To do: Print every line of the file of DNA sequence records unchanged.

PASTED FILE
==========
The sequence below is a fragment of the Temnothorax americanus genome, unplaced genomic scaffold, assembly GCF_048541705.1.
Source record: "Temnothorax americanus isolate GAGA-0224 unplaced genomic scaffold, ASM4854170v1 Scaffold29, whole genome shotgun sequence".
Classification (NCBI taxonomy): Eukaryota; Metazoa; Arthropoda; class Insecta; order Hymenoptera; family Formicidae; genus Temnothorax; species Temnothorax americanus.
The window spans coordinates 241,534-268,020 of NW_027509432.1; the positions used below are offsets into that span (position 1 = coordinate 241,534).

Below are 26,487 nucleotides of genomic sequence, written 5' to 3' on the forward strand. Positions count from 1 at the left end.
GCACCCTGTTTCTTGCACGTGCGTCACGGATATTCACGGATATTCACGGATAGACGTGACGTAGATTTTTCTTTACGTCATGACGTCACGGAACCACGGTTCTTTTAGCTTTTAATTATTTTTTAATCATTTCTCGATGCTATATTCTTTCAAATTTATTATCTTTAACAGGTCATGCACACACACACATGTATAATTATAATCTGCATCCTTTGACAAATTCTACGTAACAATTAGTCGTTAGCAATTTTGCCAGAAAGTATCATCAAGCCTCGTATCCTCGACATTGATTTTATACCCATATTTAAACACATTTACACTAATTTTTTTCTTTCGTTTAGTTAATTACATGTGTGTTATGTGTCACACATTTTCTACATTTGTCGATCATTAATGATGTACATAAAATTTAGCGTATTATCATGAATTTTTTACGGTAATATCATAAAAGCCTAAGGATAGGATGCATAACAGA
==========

The sequence below is a fragment of the Temnothorax americanus genome, unplaced genomic scaffold, assembly GCF_048541705.1.
Source record: "Temnothorax americanus isolate GAGA-0224 unplaced genomic scaffold, ASM4854170v1 Scaffold29, whole genome shotgun sequence".
Classification (NCBI taxonomy): Eukaryota; Metazoa; Arthropoda; class Insecta; order Hymenoptera; family Formicidae; genus Temnothorax; species Temnothorax americanus.
The window spans coordinates 241,534-268,020 of NW_027509432.1; the positions used below are offsets into that span (position 1 = coordinate 241,534).

Below are 26,487 nucleotides of genomic sequence, written 5' to 3' on the forward strand. Positions count from 1 at the left end.
GCACCCTGTTTCTTGCACGTGCGTCACGGATATTCACGGATATTCACGGATAGACGTGACGTAGATTTTTCTTTACGTCATGACGTCACGGAACCACGGTTCTTTTAGCTTTTAATTATTTTTTAATCATTTCTCGATGCTATATTCTTTCAAATTTATTATCTTTAACAGGTCATGCACACACACACATGTATAATTATAATCTGCATCCTTTGACAAATTCTACGTAACAATTAGTCGTTAGCAATTTTGCCAGAAAGTATCATCAAGCCTCGTATCCTCGACATTGATTTTATACCCATATTTAAACACATTTACACTAATTTTTTTCTTTCGTTTAGTTAATTACATGTGTGTTATGTGTCACACATTTTCTACATTTGTCGATCATTAATGATGTACATAAAATTTAGCGTATTATCATGAATTTTTTACGGTAATATCATAAAAGCCTAAGGATAGGATGCATAACAGA